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RaRaLorna

Gluten Free, but is it Really?!?!

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I just bought a big old box of trail mix packages from Sam's Club (first time shopping in there with the kids since diagnosis) it had GLUTEN FREE written all over the box, and it's all over each individual package, but when I got home and looked closer at the box it says manufactured on shared equipment with wheat!!!! How can they have the GLUTEN FREE labeling all over it when it's been on shared equipment? So is it safe to use? Or is it not? Should I donate it to church? Of course I gave a package to each of them in the car to eat on the way home :( So Frustrating! 

Also, what's everyone's opinions on Gluten Free Cheerios? I've read so much that says don't do it, but of course my husband told my daughter she could have some. 

Thanks!

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The cheerios are STILL making many celiacs sick. They separate the oats from the wheat contamination mechanically. This does not really work and has been causing hot spots where your playing Russian roulette on if you get a good box or a bad box......as to the same club, I would not trust them.     Here is a list of some safe foods, BTW if you want a cheerios like food go with Vans's Gluten free ones they have some strawberry and other flavored ones. I keep them on hand for a friend who sometimes stays over.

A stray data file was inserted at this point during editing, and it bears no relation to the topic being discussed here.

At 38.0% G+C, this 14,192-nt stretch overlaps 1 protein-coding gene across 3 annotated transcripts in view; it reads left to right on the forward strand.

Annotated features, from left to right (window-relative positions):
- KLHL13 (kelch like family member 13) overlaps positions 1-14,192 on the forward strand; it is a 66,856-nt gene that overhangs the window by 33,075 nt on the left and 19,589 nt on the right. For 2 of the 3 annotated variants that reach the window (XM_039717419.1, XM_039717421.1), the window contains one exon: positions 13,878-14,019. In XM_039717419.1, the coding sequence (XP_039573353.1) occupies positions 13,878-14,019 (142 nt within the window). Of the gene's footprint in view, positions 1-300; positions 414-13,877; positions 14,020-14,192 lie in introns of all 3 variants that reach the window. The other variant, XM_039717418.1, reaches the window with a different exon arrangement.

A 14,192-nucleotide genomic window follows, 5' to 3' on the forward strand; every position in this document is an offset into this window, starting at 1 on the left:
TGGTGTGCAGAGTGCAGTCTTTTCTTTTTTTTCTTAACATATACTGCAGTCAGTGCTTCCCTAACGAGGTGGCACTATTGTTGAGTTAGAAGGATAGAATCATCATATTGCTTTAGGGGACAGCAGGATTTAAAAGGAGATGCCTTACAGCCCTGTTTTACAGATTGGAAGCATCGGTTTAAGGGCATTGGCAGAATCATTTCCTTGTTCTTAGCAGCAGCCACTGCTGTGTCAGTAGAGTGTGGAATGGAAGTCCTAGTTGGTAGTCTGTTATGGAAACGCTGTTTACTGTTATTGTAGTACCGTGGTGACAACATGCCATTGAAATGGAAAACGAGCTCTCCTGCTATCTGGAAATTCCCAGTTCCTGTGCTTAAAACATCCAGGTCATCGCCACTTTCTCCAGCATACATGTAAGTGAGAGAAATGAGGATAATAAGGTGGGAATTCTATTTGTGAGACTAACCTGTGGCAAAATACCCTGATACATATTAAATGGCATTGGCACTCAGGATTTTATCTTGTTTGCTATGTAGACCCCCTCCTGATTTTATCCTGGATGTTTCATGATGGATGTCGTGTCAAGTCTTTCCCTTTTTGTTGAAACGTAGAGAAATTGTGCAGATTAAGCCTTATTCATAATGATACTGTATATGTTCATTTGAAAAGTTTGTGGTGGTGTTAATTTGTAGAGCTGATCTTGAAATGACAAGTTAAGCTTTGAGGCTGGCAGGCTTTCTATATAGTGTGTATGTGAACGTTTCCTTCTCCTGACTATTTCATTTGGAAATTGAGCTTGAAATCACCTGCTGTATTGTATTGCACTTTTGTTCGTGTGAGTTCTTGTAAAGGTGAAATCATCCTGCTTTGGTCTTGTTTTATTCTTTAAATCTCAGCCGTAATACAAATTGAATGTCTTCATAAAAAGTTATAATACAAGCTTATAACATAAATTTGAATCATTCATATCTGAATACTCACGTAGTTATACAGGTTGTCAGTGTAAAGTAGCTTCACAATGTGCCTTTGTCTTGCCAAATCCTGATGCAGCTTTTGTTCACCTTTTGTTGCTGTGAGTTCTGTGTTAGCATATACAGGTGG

https://www.celiac.com/gluten-free/topic/117090-gluten-free-food-alternatives-list/

  Everything from entree, staples, breakfast, ramen, soups, condiments, chips, burritos, hot pocket knock offs, etc. I have complied a list of trusted companies, places to get goods, and ways to order them from stores.

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Thanks! I've been trying to find recent advice on the Cheerios, seems like everything I see is from 2015, not more recent. :( That's a huge bummer! 

Thanks for the suggestion on Van's I'll have to search for them.

 

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Hi :)

Just to add whenever I see this: 

9 hours ago, RaRaLorna said: